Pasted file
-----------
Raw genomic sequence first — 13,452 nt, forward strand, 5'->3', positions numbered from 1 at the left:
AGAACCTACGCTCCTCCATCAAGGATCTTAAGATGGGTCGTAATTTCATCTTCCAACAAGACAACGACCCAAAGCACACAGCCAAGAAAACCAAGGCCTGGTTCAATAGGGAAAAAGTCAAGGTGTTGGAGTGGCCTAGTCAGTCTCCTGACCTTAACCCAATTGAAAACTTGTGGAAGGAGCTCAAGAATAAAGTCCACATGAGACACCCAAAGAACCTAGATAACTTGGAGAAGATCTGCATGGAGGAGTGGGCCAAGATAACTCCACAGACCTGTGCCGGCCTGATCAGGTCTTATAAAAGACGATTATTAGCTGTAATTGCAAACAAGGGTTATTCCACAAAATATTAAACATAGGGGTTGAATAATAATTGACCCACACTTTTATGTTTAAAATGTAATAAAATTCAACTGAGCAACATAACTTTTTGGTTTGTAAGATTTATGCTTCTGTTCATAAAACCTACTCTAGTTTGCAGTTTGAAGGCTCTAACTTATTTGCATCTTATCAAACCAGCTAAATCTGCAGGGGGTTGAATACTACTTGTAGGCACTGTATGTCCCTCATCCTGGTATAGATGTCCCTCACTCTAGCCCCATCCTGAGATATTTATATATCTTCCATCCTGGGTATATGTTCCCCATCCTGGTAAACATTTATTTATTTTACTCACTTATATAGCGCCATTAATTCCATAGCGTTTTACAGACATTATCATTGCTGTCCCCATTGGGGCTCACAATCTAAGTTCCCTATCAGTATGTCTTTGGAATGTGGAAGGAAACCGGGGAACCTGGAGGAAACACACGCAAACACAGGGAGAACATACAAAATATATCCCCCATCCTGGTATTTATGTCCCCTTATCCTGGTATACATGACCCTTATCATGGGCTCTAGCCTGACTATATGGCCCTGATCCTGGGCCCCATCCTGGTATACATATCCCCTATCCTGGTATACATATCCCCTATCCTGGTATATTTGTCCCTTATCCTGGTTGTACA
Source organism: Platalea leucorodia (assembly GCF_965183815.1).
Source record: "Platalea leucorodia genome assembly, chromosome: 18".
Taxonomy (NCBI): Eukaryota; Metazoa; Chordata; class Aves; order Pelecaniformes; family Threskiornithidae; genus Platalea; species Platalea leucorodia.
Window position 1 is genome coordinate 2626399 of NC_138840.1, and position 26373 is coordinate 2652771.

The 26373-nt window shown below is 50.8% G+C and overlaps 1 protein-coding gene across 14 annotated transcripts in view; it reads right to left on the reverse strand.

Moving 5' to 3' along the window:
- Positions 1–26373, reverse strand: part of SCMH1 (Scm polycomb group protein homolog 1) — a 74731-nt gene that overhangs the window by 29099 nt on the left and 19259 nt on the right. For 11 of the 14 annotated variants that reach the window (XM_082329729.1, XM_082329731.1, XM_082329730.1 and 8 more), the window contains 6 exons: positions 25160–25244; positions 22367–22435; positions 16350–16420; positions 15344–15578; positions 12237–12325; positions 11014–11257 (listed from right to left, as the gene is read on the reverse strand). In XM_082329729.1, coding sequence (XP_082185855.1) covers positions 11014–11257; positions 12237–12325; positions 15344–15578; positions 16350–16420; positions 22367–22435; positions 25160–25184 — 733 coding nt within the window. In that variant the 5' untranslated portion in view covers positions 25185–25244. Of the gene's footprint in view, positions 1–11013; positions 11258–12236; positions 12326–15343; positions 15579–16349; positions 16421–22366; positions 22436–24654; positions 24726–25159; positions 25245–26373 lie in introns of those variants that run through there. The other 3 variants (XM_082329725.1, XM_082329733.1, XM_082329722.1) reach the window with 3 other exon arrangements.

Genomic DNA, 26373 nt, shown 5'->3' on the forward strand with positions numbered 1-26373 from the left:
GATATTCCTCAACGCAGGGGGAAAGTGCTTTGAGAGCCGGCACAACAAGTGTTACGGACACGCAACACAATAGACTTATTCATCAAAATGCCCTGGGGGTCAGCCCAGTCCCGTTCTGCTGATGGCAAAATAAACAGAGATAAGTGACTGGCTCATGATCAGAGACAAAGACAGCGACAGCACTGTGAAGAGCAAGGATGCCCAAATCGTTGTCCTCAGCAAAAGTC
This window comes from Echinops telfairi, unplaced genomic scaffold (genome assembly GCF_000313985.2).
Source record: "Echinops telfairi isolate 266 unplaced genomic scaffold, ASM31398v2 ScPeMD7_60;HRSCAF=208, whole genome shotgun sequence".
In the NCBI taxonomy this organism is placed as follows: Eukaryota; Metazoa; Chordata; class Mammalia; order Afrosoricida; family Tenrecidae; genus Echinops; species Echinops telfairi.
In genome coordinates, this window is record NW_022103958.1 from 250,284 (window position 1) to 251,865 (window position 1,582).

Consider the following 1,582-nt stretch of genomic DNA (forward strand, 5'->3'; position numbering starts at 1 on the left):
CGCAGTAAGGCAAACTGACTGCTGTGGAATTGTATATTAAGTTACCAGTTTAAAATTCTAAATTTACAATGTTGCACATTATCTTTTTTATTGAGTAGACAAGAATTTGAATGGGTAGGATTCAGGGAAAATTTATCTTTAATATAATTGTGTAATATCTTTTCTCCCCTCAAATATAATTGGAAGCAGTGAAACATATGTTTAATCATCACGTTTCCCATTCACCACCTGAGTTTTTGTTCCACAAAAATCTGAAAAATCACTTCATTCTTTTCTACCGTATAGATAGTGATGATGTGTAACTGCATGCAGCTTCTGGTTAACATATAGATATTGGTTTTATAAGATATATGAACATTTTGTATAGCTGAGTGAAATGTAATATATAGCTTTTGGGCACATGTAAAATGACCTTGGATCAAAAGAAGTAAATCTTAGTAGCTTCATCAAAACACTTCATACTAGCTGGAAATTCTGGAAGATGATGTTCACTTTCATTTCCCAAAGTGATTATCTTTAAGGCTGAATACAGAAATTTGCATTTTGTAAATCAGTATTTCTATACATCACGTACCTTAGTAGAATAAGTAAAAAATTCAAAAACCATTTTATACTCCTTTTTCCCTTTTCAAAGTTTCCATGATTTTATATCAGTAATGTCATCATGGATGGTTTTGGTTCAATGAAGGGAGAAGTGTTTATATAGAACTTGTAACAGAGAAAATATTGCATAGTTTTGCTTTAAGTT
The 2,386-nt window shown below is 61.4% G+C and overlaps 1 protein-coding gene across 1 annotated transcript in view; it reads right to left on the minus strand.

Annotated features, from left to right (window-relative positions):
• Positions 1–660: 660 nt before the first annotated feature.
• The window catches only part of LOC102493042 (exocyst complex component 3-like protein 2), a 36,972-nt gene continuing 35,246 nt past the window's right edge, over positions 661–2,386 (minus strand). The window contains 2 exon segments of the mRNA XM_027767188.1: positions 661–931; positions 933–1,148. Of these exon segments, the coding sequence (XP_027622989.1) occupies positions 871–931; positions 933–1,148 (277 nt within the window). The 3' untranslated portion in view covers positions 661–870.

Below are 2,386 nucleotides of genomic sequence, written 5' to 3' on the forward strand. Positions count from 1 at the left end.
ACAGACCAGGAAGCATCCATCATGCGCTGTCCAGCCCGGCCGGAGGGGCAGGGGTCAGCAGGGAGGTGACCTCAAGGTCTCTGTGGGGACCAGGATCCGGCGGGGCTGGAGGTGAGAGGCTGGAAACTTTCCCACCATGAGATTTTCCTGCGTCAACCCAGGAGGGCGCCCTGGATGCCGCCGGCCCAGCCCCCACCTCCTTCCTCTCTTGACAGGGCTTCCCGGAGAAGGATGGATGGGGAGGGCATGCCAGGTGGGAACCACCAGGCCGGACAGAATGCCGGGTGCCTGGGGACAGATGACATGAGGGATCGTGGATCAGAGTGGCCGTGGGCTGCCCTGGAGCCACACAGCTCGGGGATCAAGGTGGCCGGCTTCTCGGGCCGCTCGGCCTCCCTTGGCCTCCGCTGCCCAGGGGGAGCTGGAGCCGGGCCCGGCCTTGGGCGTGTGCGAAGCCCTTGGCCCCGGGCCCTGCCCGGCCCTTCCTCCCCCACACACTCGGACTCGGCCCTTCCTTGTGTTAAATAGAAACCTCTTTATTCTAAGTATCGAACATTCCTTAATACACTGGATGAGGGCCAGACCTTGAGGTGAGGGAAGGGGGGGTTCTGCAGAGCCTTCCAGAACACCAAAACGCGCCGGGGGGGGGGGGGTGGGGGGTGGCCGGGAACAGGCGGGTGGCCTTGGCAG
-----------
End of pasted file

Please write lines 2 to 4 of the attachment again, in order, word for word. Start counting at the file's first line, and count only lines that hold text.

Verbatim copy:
AGAACCTACGCTCCTCCATCAAGGATCTTAAGATGGGTCGTAATTTCATCTTCCAACAAGACAACGACCCAAAGCACACAGCCAAGAAAACCAAGGCCTGGTTCAATAGGGAAAAAGTCAAGGTGTTGGAGTGGCCTAGTCAGTCTCCTGACCTTAACCCAATTGAAAACTTGTGGAAGGAGCTCAAGAATAAAGTCCACATGAGACACCCAAAGAACCTAGATAACTTGGAGAAGATCTGCATGGAGGAGTGGGCCAAGATAACTCCACAGACCTGTGCCGGCCTGATCAGGTCTTATAAAAGACGATTATTAGCTGTAATTGCAAACAAGGGTTATTCCACAAAATATTAAACATAGGGGTTGAATAATAATTGACCCACACTTTTATGTTTAAAATGTAATAAAATTCAACTGAGCAACATAACTTTTTGGTTTGTAAGATTTATGCTTCTGTTCATAAAACCTACTCTAGTTTGCAGTTTGAAGGCTCTAACTTATTTGCATCTTATCAAACCAGCTAAATCTGCAGGGGGTTGAATACTACTTGTAGGCACTGTATGTCCCTCATCCTGGTATAGATGTCCCTCACTCTAGCCCCATCCTGAGATATTTATATATCTTCCATCCTGGGTATATGTTCCCCATCCTGGTAAACATTTATTTATTTTACTCACTTATATAGCGCCATTAATTCCATAGCGTTTTACAGACATTATCATTGCTGTCCCCATTGGGGCTCACAATCTAAGTTCCCTATCAGTATGTCTTTGGAATGTGGAAGGAAACCGGGGAACCTGGAGGAAACACACGCAAACACAGGGAGAACATACAAAATATATCCCCCATCCTGGTATTTATGTCCCCTTATCCTGGTATACATGACCCTTATCATGGGCTCTAGCCTGACTATATGGCCCTGATCCTGGGCCCCATCCTGGTATACATATCCCCTATCCTGGTATACATATCCCCTATCCTGGTATATTTGTCCCTTATCCTGGTTGTACA
Source organism: Platalea leucorodia (assembly GCF_965183815.1).
Source record: "Platalea leucorodia genome assembly, chromosome: 18".